Nothing more like this man than his own poetry, which is why he had no need to write his memoirs. Whoever really wants to know him, inside and out, only has to approach his work, both written and oral, having as an analysis premise that between his minstrel alter ego and his lyrics alter ego there never existed no contradiction, because both were complementary.

There is a detail that I must not overlook: what is Cuban, let’s say that what is most authentically Cuban, is not in the words or strophic forms that the poet uses, nor in the themes that he develops. Nope! Here what is most authentically Cuban is in the experience, in the immaterial sense exhibited by his loyal belonging to Cuba. The Naborí Indian did not sing to sing, he did not write to write. Quite the contrary. His verses, from the first to the last, were always remembered emotion, shared emotion, something that exploded in his voice from a lived and vivid experience.

Eusebio Leal explained it this way:

“… Cuban as the royal palms, he never used his word to serve a cause other than social justice. For this reason, peasants and workers saw in the song of Jesús Orta Ruiz the most legitimate expression of their own feelings…The Naborí Indian searched -until he found- the traces of the first spilled blood…”.

What happens in practice? I say it without embellishments of any kind: the best of the poetry of the Naborí Indian, despite the passage of time, refuses to die. It is a poetic event that transcends the borders of exact times and reaches our days. Read and study thoroughly the titles that I now mention: Peninsular traveler, Intimate eviction, Through a smell, To my father, Elegy of the pencil, Elegy of the knife, My death will come, Work, Madrigal of the mist, Triumphal March of the Army Rebel, It was the morning of Santa Ana and Elegy of the white shoes, just to mention a few poems.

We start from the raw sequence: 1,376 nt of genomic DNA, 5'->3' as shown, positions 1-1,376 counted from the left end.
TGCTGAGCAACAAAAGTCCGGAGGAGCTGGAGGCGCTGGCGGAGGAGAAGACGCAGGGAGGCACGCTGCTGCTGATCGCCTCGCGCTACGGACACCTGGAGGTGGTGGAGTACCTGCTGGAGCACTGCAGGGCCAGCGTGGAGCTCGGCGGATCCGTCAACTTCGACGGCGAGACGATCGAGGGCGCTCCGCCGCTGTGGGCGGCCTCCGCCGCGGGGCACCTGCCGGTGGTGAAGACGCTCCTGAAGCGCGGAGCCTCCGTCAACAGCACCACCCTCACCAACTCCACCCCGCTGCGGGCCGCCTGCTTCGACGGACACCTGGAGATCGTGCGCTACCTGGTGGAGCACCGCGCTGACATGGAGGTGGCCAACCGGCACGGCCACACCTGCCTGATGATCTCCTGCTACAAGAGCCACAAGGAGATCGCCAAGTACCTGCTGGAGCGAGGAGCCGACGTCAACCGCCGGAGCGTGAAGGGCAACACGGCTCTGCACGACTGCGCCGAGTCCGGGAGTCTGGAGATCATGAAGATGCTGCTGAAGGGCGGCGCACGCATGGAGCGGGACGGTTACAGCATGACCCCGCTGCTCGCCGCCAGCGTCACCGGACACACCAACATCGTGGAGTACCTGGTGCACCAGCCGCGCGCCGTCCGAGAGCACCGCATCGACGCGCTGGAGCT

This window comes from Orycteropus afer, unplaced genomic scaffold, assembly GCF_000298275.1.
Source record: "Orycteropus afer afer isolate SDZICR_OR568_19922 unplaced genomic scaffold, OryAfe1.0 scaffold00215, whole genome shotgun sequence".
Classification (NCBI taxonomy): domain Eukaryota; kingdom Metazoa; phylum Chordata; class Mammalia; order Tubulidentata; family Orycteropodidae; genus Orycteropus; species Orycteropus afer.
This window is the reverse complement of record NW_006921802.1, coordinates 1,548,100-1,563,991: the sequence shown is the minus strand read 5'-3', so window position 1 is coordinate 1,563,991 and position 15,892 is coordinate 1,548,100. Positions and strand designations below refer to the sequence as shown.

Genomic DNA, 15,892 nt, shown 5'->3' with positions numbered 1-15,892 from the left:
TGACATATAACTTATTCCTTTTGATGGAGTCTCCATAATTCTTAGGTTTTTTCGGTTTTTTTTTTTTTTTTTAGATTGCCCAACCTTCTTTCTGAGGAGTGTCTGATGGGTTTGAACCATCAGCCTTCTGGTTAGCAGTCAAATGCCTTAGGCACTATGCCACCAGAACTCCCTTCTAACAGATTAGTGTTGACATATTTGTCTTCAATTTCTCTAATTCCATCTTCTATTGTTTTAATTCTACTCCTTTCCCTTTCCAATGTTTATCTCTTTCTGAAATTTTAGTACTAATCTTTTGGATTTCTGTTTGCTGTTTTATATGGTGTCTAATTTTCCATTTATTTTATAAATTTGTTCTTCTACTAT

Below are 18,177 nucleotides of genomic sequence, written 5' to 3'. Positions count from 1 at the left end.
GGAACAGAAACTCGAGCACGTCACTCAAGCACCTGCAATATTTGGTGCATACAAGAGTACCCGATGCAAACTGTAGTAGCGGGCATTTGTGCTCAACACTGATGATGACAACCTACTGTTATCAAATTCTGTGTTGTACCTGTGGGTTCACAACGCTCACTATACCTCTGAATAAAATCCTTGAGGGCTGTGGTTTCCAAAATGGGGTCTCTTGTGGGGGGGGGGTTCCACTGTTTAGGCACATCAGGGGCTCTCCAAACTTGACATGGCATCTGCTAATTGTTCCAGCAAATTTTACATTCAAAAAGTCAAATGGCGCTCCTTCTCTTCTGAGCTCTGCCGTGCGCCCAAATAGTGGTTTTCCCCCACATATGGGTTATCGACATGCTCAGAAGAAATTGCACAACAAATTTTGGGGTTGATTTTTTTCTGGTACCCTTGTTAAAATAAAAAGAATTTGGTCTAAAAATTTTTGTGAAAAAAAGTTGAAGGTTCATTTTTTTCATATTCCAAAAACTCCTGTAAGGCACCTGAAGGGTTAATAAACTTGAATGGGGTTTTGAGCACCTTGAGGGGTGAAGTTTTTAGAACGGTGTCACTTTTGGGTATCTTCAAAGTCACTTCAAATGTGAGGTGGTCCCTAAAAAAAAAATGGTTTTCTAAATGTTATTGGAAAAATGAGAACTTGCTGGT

The subsequent significance of these verses is given precisely by the multiple vibration of the emotional perspective, never approached from maudlin or dramatic poetic approaches. Everything contrary. Here the verses flow naturally and dynamically, leaving in the air a spiritual resonance that at the same time is emphatic, because the heart of human beings is also emphatic: “…You are, then, an abstract child/ and you come when I invoke you / untouchable life that I touch / in an illusion of touch…”.